Medical Alley Goes to Washington
Shaye Mandle and Genevieve Plumadore traveled to Washington this week to continue our strong advocacy for full repeal of the Medical Device Tax. Medical Alley was represented at the annual AdvaMed Capitol Hill Fly-In to meet with members of Congress on our collective MedTech agenda which includes: device repeal, MDUFA Reauthorization, and overall struggles of the reimbursement climate.
MAA met with members of the Minnesota delegation as well as key staff from the Trump/Pence administration. Congressman Erik Paulsen addressed the group of med tech leaders at the AdvaMed headquarters and gave us a preview of the road ahead for repeal.
Being on Capitol Hill amidst an administration change was very exciting! There were countless other stakeholders and citizen groups advocating for change on behalf of their constituencies. The Capitol was buzzing! Coincidentally, we were also in D.C. for the State of the State address— which brought with it tightened security lines and road closures. Exciting!
The trip was nicely rounded off with productive meetings with Senator Franken, Congressman Tom Emmer, Congressman Lewis, and other key staff representing Minnesota’s Medical Alley.
Earlier this week, representatives from MMB, as well as Governor Dayton, presented the February economic forecast. Currently, the state has a projected $1.65B surplus, which rises to $2B when including cash and budget reserves.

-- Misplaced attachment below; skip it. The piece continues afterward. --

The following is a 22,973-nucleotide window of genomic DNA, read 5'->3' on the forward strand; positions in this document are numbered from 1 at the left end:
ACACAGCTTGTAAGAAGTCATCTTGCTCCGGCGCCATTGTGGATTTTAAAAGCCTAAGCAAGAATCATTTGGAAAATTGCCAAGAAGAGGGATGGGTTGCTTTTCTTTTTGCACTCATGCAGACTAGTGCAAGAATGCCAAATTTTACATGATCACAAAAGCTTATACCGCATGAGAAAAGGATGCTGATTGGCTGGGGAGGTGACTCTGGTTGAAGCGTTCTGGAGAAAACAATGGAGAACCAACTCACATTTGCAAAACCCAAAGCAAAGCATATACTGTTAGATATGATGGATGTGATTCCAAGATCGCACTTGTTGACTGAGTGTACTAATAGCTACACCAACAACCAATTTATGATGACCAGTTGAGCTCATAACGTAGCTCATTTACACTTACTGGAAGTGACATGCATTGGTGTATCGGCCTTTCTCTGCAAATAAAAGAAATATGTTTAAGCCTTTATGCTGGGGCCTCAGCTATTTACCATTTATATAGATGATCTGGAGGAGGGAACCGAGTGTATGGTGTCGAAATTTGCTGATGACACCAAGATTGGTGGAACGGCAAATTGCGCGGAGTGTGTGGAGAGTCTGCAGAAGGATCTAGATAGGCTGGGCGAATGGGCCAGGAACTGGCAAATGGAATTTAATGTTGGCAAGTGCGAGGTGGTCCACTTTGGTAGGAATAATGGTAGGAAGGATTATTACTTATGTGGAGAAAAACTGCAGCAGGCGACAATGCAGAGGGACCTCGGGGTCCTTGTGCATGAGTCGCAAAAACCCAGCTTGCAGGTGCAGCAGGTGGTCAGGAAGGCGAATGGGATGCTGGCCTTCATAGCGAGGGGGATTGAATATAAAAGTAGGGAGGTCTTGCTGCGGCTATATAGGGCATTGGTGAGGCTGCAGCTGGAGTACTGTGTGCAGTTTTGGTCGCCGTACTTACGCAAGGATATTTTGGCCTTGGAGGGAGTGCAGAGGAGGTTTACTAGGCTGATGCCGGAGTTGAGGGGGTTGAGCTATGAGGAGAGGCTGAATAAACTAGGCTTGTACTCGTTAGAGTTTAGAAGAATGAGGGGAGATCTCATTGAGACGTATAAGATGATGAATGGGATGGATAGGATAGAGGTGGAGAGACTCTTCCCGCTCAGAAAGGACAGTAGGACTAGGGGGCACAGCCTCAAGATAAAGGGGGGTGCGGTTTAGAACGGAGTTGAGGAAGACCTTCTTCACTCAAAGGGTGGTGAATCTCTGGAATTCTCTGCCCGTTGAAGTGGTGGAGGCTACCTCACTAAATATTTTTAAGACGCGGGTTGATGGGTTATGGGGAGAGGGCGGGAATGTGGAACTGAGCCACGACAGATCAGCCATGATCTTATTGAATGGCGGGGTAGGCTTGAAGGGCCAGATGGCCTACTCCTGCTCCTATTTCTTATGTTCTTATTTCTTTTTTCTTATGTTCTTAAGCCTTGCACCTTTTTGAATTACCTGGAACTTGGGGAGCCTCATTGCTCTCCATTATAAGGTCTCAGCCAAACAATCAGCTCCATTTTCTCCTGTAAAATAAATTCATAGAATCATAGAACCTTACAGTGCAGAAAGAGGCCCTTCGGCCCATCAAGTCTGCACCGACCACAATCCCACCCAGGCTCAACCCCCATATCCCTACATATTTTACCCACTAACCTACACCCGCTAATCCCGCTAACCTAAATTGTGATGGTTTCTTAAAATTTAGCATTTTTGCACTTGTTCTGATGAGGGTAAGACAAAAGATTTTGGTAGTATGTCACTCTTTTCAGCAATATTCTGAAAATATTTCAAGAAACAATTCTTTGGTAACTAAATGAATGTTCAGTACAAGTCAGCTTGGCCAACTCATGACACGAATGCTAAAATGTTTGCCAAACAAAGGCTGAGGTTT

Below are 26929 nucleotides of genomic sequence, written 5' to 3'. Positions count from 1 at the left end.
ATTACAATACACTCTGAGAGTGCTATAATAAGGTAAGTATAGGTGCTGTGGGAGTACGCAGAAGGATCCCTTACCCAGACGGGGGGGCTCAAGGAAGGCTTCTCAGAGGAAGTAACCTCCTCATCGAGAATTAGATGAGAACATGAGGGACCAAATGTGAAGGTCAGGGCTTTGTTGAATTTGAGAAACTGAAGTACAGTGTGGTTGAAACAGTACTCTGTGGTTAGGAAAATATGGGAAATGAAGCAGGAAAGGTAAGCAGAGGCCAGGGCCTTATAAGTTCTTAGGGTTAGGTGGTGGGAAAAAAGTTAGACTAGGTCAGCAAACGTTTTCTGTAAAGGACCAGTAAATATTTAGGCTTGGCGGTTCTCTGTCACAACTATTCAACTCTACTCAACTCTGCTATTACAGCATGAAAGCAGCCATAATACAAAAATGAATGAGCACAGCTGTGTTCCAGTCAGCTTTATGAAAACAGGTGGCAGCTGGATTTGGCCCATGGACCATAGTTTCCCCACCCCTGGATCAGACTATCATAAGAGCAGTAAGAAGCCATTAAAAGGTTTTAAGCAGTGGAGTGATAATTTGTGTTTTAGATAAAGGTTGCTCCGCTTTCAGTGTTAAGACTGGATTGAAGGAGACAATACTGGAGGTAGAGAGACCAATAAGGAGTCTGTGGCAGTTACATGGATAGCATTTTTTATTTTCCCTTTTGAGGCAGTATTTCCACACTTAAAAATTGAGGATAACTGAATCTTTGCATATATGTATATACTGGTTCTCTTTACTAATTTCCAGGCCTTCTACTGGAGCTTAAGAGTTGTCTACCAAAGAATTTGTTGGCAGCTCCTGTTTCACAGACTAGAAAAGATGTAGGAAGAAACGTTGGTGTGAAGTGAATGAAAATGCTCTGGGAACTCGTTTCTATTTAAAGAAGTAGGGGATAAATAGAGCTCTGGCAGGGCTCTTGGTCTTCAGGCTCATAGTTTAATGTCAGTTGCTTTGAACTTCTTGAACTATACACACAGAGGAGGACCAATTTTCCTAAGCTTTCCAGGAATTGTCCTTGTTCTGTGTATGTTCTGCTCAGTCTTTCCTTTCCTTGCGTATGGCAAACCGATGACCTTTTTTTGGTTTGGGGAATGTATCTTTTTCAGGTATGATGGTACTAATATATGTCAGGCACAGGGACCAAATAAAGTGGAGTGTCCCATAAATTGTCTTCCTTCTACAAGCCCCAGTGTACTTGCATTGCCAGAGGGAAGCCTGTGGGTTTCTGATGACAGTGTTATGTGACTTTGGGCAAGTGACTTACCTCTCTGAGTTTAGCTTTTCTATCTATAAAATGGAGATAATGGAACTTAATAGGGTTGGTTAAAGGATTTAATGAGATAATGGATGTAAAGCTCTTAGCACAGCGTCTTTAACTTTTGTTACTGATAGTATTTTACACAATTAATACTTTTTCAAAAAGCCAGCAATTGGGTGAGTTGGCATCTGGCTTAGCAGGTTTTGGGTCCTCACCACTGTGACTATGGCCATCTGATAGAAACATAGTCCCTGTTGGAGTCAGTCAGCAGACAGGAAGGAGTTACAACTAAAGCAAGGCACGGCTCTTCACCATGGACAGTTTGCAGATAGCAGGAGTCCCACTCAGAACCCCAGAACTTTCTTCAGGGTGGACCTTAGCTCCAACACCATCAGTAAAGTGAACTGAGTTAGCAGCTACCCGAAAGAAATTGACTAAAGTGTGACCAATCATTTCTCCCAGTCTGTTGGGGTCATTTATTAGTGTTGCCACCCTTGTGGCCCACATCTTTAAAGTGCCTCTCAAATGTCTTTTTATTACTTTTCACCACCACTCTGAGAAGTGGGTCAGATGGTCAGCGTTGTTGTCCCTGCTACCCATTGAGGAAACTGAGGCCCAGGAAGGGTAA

MMB Commissioner Myron Frans and other representatives of the department emphasized Minnesota’s modest and steady growth, robust and diverse economy, and consumer confidence. The state is in its 8th consecutive report of positive growth.
Nationally, U.S. economic outcomes look generally positive, and current fiscal policy is expected to boost consumer spending. In MN, higher wage growth than expected is due in part to growing industry, more job openings than applicants, and higher projected corporate profits. MN outperforms the rest of the nation in growth, and has a lower unemployment rate than average.
Commissioner Frans noted in spite of the positives, significant risks with the February forecast, including uncertainty across the U.S. on fiscal policy, international trade, inflation, and slow-growth expansion as well as shake-ups in direction from the new presidential administration.
Governor Dayton echoed many of his colleagues’ points on the budget, risks, and the positives. Among them, he highlighted MN’s rankings as #3 best state by U.S. News & World Report, its AAA Fitch rating, #2 Best-Run State by 24/7 Wall St, and Best State for Job Creation by Gallup. However, Dayton ended on a cautious note, and warned that in spite of a positive outlook, his Republican colleagues in the legislature should work with him to keep MN’s budget “structurally balanced.”
Each year, thousands of bills are drafted and introduced in the House and Senate. This year alone, almost 2,000 bills were introduced in the Senate, and 1,700 in the House. After being introduced, bills are referred to relevant committees for possible consideration on the legislative floor.